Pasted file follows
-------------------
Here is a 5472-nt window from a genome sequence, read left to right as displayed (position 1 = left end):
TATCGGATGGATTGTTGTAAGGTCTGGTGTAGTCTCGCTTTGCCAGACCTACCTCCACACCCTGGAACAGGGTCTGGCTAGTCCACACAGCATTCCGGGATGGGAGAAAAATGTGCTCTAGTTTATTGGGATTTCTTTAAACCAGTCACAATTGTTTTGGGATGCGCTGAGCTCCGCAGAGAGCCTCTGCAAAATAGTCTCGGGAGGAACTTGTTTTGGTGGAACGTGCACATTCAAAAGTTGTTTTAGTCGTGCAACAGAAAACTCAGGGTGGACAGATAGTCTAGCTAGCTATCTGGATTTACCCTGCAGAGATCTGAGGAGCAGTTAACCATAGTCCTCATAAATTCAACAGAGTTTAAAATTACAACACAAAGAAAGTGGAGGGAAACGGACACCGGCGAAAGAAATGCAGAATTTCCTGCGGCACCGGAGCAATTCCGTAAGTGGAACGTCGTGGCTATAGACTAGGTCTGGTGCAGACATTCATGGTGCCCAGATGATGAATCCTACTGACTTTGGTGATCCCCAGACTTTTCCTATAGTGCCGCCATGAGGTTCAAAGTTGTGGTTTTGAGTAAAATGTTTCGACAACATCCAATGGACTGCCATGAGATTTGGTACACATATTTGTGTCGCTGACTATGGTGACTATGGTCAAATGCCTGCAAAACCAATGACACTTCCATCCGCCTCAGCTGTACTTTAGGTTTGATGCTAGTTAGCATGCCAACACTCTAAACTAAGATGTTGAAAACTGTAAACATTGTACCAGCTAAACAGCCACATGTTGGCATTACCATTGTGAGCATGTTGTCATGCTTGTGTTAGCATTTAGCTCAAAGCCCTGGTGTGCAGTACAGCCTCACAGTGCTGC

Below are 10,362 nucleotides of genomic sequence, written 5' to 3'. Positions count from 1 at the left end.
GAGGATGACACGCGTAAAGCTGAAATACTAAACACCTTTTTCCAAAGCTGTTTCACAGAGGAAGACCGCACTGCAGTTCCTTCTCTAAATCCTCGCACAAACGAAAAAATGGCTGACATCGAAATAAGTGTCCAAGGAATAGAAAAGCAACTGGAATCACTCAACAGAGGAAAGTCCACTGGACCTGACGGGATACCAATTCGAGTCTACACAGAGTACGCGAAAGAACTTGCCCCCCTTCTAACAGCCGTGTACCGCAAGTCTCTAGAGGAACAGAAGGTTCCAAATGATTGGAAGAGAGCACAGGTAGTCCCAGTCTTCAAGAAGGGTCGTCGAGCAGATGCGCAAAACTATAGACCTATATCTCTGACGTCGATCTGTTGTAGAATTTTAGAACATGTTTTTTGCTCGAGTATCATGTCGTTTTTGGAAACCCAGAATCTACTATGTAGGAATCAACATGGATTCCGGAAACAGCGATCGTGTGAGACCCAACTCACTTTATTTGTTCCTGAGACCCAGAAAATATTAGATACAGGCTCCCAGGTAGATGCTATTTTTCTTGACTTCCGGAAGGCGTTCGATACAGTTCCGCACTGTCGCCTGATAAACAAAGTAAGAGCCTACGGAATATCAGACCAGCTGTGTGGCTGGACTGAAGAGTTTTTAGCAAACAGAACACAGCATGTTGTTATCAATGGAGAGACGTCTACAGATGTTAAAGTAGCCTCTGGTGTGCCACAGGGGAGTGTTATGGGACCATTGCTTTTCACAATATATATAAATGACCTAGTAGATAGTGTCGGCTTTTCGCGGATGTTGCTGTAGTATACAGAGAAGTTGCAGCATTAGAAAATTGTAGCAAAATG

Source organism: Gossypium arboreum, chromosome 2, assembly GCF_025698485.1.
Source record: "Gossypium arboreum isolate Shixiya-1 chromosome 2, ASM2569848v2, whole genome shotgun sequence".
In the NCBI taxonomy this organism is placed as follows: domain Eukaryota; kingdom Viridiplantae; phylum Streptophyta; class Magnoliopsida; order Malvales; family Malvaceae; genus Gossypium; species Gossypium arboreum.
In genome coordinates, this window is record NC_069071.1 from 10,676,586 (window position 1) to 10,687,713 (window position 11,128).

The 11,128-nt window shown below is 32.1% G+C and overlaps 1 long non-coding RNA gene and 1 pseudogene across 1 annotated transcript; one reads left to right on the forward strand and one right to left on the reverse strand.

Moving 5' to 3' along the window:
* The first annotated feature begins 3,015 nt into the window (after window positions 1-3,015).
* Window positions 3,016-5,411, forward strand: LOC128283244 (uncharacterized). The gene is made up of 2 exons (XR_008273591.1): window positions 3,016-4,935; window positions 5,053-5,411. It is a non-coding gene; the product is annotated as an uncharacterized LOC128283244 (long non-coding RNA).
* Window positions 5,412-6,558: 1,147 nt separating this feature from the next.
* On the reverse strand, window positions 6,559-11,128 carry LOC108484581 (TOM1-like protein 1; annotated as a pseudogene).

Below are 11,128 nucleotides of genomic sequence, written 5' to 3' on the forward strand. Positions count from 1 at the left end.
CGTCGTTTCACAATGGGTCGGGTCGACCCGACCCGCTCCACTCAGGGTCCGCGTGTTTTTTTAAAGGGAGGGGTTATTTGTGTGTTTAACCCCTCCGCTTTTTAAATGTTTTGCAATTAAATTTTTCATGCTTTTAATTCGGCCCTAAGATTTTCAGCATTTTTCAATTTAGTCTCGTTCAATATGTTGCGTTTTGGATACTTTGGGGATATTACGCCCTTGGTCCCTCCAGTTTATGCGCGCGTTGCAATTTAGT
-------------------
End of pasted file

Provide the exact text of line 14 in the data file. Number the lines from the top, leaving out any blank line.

* On the reverse strand, window positions 6,559-11,128 carry LOC108484581 (TOM1-like protein 1; annotated as a pseudogene).